Non-ferrous pyrometallurgical plants across the globe rely on smelting furnaces to extract copper, nickel, lead, and zinc which are subsequently used in a wide variety of manufacturing processes. Renowned for their efficiency and speed, these assets need to be carefully maintained to operate at maximum capacity. Waste heat boilers (WHB) play a crucial role in recovering and utilising heat generated as a byproduct of these processes. However, these boilers are susceptible to high temperature sulfidation leading to waterwall degradation. This corrosive process has a detrimental impact on asset life and overall performance. This article will explore the causes of this type of corrosion and how it can be prevented.

What causes corrosion and erosion?

The flue gas stream within a smelting furnace WHB has huge dust content that may either slag on the surface depending on its melting point temperature or erode waterwalls. In general, metal oxides are present in the dust and are characterised as very erosive media.

Corrosion on boiler tubes

Flue gas originating from sulphur containing fuel becomes corrosive below a temperature of approximately 150°C (acid dew point corrosion). Local cold spots in metal air preheaters lead to rapid breakdown and corrosion of tubes and plates. This type of corrosion is one of the key factors negatively affecting the energy efficiency of waste heat boilers.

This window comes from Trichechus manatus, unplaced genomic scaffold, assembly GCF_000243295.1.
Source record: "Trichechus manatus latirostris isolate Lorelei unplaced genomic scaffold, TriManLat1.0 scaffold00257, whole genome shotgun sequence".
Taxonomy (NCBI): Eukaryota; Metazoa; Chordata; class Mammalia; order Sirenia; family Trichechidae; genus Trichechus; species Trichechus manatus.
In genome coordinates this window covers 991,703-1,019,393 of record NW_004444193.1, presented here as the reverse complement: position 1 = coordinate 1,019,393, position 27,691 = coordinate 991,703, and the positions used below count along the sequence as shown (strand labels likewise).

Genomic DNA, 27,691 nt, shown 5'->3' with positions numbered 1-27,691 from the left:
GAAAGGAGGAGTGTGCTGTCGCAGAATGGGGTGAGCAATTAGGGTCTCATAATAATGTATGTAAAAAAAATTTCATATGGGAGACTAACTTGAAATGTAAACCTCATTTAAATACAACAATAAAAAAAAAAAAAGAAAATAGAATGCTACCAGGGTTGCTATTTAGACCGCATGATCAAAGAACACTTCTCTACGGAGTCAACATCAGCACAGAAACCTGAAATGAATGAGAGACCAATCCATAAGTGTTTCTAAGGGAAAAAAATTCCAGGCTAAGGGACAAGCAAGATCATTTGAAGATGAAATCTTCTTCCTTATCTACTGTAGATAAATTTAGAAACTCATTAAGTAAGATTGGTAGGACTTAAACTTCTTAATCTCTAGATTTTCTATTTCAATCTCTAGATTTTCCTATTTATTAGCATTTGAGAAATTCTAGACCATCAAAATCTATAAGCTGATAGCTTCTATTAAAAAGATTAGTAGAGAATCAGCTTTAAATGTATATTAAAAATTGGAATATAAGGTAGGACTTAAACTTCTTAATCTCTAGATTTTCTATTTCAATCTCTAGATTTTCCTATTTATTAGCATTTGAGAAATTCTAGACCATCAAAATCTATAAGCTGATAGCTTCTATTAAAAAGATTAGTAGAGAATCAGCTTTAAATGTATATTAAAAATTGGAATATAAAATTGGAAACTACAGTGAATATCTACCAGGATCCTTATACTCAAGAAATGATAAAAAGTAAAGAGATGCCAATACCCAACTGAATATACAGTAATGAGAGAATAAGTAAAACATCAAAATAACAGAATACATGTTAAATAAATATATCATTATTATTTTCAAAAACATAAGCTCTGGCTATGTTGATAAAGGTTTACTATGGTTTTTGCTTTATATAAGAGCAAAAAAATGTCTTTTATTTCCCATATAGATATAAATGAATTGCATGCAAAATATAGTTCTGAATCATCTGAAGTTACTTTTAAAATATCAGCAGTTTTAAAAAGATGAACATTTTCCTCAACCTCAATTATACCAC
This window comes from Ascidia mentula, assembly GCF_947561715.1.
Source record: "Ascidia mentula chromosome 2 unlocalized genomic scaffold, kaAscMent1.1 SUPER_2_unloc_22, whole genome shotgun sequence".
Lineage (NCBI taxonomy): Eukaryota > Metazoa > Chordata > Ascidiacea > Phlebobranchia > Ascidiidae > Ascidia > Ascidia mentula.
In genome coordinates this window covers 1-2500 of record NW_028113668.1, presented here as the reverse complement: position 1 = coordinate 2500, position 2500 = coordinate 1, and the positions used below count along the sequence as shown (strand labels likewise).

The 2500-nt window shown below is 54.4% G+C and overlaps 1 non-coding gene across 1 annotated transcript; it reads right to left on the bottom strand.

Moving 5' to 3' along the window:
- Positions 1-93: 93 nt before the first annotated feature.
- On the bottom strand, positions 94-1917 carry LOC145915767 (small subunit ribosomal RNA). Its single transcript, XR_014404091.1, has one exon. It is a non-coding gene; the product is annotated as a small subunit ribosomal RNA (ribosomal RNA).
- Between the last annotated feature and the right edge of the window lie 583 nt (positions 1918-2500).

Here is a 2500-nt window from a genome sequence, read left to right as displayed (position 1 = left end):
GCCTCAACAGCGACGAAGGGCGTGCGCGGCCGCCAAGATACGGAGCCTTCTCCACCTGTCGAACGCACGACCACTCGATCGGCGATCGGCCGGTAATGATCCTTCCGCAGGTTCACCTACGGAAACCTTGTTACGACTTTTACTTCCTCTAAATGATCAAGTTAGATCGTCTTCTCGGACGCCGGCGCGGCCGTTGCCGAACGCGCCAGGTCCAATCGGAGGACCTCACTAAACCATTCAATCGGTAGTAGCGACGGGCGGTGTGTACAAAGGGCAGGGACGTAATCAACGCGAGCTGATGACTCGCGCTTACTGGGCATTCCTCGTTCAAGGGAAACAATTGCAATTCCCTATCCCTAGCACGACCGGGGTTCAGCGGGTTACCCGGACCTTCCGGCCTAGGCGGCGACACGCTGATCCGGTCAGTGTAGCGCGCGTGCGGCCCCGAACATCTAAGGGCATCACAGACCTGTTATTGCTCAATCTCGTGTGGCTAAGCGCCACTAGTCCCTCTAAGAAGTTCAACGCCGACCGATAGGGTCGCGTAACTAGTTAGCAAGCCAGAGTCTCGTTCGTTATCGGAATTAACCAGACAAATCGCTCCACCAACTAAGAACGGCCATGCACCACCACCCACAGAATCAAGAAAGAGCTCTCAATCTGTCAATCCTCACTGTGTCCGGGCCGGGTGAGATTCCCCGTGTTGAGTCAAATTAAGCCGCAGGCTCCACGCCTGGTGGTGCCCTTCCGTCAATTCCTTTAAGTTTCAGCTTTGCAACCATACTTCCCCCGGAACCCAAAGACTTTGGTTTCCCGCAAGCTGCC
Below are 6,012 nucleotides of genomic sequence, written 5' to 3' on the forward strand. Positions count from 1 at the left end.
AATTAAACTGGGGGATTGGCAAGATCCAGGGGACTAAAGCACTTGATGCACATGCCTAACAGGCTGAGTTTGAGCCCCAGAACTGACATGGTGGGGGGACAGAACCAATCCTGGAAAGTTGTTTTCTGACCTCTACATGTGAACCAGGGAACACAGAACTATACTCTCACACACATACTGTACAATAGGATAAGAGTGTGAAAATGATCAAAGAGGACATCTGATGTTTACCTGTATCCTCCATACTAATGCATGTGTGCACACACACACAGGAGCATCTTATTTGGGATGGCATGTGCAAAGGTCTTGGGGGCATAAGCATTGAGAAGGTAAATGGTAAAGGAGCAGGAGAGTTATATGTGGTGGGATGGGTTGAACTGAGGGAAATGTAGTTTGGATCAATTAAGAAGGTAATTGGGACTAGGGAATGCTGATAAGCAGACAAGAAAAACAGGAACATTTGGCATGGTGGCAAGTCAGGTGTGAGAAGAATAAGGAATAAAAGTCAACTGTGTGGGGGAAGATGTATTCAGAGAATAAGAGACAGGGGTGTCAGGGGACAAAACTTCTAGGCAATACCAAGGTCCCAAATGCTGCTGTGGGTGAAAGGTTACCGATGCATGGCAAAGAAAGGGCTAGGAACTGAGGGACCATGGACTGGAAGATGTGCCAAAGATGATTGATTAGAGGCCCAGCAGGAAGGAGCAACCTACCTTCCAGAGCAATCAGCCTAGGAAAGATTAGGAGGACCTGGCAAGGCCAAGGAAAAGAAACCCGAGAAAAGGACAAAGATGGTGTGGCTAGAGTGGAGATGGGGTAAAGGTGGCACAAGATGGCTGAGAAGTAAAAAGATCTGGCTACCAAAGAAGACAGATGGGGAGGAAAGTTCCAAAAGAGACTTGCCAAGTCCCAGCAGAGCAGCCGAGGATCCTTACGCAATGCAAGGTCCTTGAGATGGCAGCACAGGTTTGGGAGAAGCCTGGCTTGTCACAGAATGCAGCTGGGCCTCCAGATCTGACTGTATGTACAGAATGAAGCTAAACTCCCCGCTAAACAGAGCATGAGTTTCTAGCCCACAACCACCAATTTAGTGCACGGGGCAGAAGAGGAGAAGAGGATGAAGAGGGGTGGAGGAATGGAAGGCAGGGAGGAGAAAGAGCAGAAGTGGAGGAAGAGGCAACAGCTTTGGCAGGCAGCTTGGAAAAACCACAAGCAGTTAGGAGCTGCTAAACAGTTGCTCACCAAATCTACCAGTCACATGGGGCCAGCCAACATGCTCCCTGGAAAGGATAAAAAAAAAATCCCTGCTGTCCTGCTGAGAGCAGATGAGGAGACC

The incredibly high temperatures (which may reach around 1,350°C) circulating within the waste heat boiler start to affect the waterwalls. If this process is allowed to continue, areas of the boiler wall can become completely depleted and require costly shutdowns and urgent repair to operate efficiently.

Prevention methods: High Velocity Thermal Spray (HVTS)

High Velocity Thermal Spray (HVTS) by Integrated Global Services (IGS) offers a potential solution for extending the lifespan of existing smelting equipment by acting as an erosion barrier in critical apparatus.

Developed for safe on-site application, HVTS is a non-permeable thermal spray-applied alloy cladding material specifically designed for corrosion and erosion resistance in high-temperature smelting and mineral refining environments.

Engineered for the mining and mineral processing industry, HVTS ensures better bond strength and excellent corrosion and wear resistance. The solution is designed for fast on-site application, facilitating a prompt return to service. Its capability to withstand challenging environments makes it a suitable choice where other coatings may not provide lasting performance.

HVTS case study: WHB corrosion no longer a problem at copper smelter

In a collaborative initiative with a leading global copper smelting operation, IGS recently completed a project focused on improving the reliability and lifespan of a waste heat boiler. This case study highlights the technical implementation and explores the substantial commercial advantages realised by the copper smelter.

Traditionally, the copper smelter plant encountered significant challenges related to the waste heat boiler, with a service life of critical panels limited to only 11 to 18 months. This recurrent issue resulted in prolonged downtime, elevated replacement expenses, and logistical complications, further exacerbated by disruptions in the supply chain owing to the prevailing COVID-19 situation.